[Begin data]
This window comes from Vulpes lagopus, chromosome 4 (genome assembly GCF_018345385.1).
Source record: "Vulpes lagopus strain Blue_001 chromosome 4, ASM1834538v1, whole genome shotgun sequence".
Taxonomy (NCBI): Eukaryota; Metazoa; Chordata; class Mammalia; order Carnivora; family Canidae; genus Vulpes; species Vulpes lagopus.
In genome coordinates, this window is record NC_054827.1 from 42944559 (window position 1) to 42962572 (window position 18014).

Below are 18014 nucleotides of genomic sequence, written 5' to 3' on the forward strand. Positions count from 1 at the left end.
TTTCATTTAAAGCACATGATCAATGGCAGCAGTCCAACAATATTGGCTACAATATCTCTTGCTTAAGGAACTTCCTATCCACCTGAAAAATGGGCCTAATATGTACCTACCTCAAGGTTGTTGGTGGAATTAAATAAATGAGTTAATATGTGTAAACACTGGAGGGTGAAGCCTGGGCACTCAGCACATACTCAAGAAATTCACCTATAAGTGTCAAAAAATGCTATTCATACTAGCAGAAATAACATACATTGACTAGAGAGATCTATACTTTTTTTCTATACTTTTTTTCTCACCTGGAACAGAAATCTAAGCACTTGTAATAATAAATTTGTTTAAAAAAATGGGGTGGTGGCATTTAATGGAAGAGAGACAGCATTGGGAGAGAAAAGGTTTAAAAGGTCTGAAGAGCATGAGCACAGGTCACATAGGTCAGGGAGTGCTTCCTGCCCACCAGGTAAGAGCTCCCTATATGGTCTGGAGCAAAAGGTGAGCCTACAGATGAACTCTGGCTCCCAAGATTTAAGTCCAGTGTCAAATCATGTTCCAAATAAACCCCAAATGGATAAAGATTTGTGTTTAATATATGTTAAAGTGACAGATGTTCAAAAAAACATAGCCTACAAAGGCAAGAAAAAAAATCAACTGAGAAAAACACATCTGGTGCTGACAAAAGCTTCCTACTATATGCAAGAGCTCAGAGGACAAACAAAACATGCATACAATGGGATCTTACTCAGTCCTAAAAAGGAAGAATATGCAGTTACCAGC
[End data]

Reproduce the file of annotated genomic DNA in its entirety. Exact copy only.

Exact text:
This window comes from Vulpes lagopus, chromosome 4 (genome assembly GCF_018345385.1).
Source record: "Vulpes lagopus strain Blue_001 chromosome 4, ASM1834538v1, whole genome shotgun sequence".
Taxonomy (NCBI): Eukaryota; Metazoa; Chordata; class Mammalia; order Carnivora; family Canidae; genus Vulpes; species Vulpes lagopus.
In genome coordinates, this window is record NC_054827.1 from 42944559 (window position 1) to 42962572 (window position 18014).

Below are 18014 nucleotides of genomic sequence, written 5' to 3' on the forward strand. Positions count from 1 at the left end.
TTTCATTTAAAGCACATGATCAATGGCAGCAGTCCAACAATATTGGCTACAATATCTCTTGCTTAAGGAACTTCCTATCCACCTGAAAAATGGGCCTAATATGTACCTACCTCAAGGTTGTTGGTGGAATTAAATAAATGAGTTAATATGTGTAAACACTGGAGGGTGAAGCCTGGGCACTCAGCACATACTCAAGAAATTCACCTATAAGTGTCAAAAAATGCTATTCATACTAGCAGAAATAACATACATTGACTAGAGAGATCTATACTTTTTTTCTATACTTTTTTTCTCACCTGGAACAGAAATCTAAGCACTTGTAATAATAAATTTGTTTAAAAAAATGGGGTGGTGGCATTTAATGGAAGAGAGACAGCATTGGGAGAGAAAAGGTTTAAAAGGTCTGAAGAGCATGAGCACAGGTCACATAGGTCAGGGAGTGCTTCCTGCCCACCAGGTAAGAGCTCCCTATATGGTCTGGAGCAAAAGGTGAGCCTACAGATGAACTCTGGCTCCCAAGATTTAAGTCCAGTGTCAAATCATGTTCCAAATAAACCCCAAATGGATAAAGATTTGTGTTTAATATATGTTAAAGTGACAGATGTTCAAAAAAACATAGCCTACAAAGGCAAGAAAAAAAATCAACTGAGAAAAACACATCTGGTGCTGACAAAAGCTTCCTACTATATGCAAGAGCTCAGAGGACAAACAAAACATGCATACAATGGGATCTTACTCAGTCCTAAAAAGGAAGAATATGCAGTTACCAGC